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CORONA: How many people are immune?

Robert Koch Institute starts nationwide antibody studies

(Press release: Robert Koch Institute, April 2020, photo: PR)

How widespread is the new SARS-CoV-2 coronavirus actually spread in Germany? How many people have gone through an infection and are now immune at least for a while? Scientists at the Robert Koch Institute want to find out in several large-scale studies. It is investigated whether antibodies to SARS-CoV-2 can be detected in the blood of the study participants - a sure indication of a past infection.

"From these studies, we expect a more precise picture of the SARS-CoV-2 events in Germany," said Prof. Lothar H. Wieler, President of the RKI.

It is not yet known how many people in Germany have actually gone through an infection and are therefore immune. The infection is often mild or even unnoticed. "The results of the antibody studies are of great importance in order to assess the course and severity of the pandemic more precisely and to be able to better assess the effectiveness of the measures taken," emphasizes Wieler.

Infection with SARS-CoV-2 is notifiable in Germany. However, the official reporting numbers only reflect part of the SARS-CoV-2 infections. Not everyone infected develops symptoms so severe that they go to the doctor, and not everyone with symptoms is tested. With the currently used PCR tests, only an acute infection can be detected: The test detects the genetic makeup of the virus, usually in throat swabs. In antibody or serological studies, the blood of the test subjects is tested for antibodies against SARS-CoV-2. Antibodies can be detected at the earliest one to two weeks after infection; Appropriate laboratory tests have only recently become available.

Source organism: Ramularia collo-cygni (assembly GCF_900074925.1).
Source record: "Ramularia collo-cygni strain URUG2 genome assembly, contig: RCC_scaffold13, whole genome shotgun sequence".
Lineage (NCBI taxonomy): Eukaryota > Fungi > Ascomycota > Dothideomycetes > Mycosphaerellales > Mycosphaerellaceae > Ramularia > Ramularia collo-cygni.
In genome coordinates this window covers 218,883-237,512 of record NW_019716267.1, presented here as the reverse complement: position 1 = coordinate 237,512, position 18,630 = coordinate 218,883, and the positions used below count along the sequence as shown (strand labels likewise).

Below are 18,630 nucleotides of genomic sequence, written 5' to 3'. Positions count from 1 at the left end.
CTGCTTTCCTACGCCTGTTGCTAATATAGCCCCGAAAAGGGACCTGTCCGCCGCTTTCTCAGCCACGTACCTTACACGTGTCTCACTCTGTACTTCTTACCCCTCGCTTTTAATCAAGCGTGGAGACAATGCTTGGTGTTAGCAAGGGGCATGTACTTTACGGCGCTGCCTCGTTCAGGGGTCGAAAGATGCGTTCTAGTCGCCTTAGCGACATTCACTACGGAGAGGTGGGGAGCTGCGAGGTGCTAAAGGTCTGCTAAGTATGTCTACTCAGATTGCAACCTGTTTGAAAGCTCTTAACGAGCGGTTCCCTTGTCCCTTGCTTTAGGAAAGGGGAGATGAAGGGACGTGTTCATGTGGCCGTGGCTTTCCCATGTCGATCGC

The RKI will shortly begin investigations on blood donors and people in some COVID-19 outbreak areas. In the longer term, a nationwide representative study is planned.

In laboratory analysis, the RKI works closely with the Institute for Virology at the Charité - Universitätsmedizin Berlin, headed by Prof. Christian Drosten.

An overview of the studies

Serological examination of blood donors in Germany: In cooperation with the blood donation services, blood samples from adults from all over Germany are regularly checked for antibodies. This enables conclusions to be drawn about the spread of SARS-CoV-2 in the population. As of next week, approximately 5,000 blood samples are to be examined every 14 days. First results are expected in early May 2020.

Seroepidemiological studies in several particularly affected places ("hotspots") in Germany: The aim of the localized studies is to estimate the immunity of the local population by determining antibodies against SARS-CoV-2 in representative samples of the residents. The proportion of asymptomatic infections and risk factors for a severe course in the population should also be better estimated. Around 2,000 volunteers aged 18 years and over are examined several times in each location. asked about clinical symptoms, previous illnesses, health behavior, living conditions and mental health. The course starts in mid-April 2020, with the first results expected in May 2020. The RKI works with researchers led by Prof. Gérard Krause from the Helmholtz Center for Infection Research in Braunschweig to plan and conduct these so-called “hotspot” studies.

Nationwide population-representative seroepidemiological study: By determining antibodies against SARS-CoV-2 in a nationwide representative sample, the actual spread, immunity, the proportion of asymptomatic infections, the actual death rate and risk factors for a severe course in the population in Germany should be better estimated . 15,000 people aged 18 and over are to be examined at 150 study locations. asked about clinical symptoms, previous illnesses, health behavior, living conditions and mental health. Studies are expected to start in mid-May 2020, with first results expected in June 2020.

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